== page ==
The problem is that the user interface is broken! The white balance actually works correctly, the user interface is just impossible to understand for any sane human being. I have complained about the same thing in another thread.
The problem is that by default, if you uncheck the white balance, it will use the white balance values from the picture of which you had created the preset but that behavior is not visible to the user, as the user interface might actually show other values. The solution is to never ever turn the white balance module off. If you have any preset that has the white balance module turned off by default, it will just use any white balance, the behavior is not clear to understand in my view. Just turn the box on, and set the white balance either to ‘as shot’ or to a fixed value. ‘As shot’ will read the values from your camera. If these values differ, that is normal, every raw program interpretes white balance a bit different, they will be different in Lightroom, Capture One and Photolab. But the colors should be correct.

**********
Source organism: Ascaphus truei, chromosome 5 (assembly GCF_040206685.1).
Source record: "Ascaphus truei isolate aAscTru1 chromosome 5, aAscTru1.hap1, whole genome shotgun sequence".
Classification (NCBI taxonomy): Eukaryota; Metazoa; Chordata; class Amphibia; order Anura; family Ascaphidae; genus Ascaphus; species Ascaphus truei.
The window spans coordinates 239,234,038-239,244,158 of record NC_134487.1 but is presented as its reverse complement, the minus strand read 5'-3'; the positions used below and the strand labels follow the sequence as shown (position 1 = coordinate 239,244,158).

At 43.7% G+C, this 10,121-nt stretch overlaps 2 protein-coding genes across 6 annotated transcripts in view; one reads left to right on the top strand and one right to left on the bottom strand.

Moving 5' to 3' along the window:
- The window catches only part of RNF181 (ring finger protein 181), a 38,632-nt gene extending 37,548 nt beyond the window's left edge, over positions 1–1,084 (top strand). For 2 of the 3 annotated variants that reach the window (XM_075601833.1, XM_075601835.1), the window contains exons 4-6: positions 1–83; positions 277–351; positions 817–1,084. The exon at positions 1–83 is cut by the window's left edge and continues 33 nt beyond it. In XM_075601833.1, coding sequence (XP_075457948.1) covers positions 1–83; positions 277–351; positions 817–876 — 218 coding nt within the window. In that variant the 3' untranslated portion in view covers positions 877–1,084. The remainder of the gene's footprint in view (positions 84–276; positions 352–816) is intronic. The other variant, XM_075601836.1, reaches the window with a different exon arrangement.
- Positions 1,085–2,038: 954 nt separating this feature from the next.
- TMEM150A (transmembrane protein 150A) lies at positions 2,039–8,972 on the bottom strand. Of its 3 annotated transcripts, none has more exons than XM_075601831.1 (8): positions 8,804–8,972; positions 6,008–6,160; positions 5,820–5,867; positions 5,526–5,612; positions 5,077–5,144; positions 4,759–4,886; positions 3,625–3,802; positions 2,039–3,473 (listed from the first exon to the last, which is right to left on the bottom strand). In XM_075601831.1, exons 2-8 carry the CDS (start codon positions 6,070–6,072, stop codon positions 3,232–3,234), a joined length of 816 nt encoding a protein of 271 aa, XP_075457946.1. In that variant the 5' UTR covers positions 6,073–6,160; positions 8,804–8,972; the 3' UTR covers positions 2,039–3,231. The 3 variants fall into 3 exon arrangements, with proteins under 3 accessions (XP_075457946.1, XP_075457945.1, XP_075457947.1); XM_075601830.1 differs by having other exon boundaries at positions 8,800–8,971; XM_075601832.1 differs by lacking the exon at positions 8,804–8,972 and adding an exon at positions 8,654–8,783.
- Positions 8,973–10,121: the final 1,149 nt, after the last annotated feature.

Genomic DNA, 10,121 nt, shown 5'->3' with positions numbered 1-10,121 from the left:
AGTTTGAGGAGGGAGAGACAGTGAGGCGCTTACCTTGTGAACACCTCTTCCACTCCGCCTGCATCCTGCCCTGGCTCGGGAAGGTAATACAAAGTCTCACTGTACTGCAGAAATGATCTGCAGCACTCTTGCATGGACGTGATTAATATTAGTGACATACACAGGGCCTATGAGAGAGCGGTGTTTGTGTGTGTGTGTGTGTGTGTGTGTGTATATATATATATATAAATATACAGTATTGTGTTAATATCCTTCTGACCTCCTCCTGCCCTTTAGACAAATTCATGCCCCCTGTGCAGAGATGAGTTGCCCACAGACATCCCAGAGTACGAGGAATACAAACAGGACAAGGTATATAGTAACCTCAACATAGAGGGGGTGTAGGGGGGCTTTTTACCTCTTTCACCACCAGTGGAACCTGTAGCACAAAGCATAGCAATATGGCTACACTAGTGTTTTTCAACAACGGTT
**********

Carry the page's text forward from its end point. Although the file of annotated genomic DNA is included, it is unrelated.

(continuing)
Does seem strange though that the “As Shot” is not, well, as shot. If it were it would not matter how many different settings the op used. Or am I missing something? And if it is not as shot why does it say it is!
When opening an image for the first time the WB is unchecked and the shown value is 5400. Selecting the WB does change the value but not the image. I still think the 5400 is an initial value used internal meaning no correction to be done. Checking and unchecking doesn’t change the WB temp anymore. I do remember an experiment of @Joanna shooting a graycard. The camera showed a histogram where the 3 channels covered each other more or less, but loaded in PL not.
I still plan to do that experiment myself.
That I know and isn’t the problem.
WB is always done, even if the WB isn’t checked. In fact, checking the WB means more or less that the original WB can be overwritten. When changing the color temp, the WB is automatically checked.
What’s wrong is that the initial value of 5400 is shown while another value is used and that that is only corrected by checking the WB.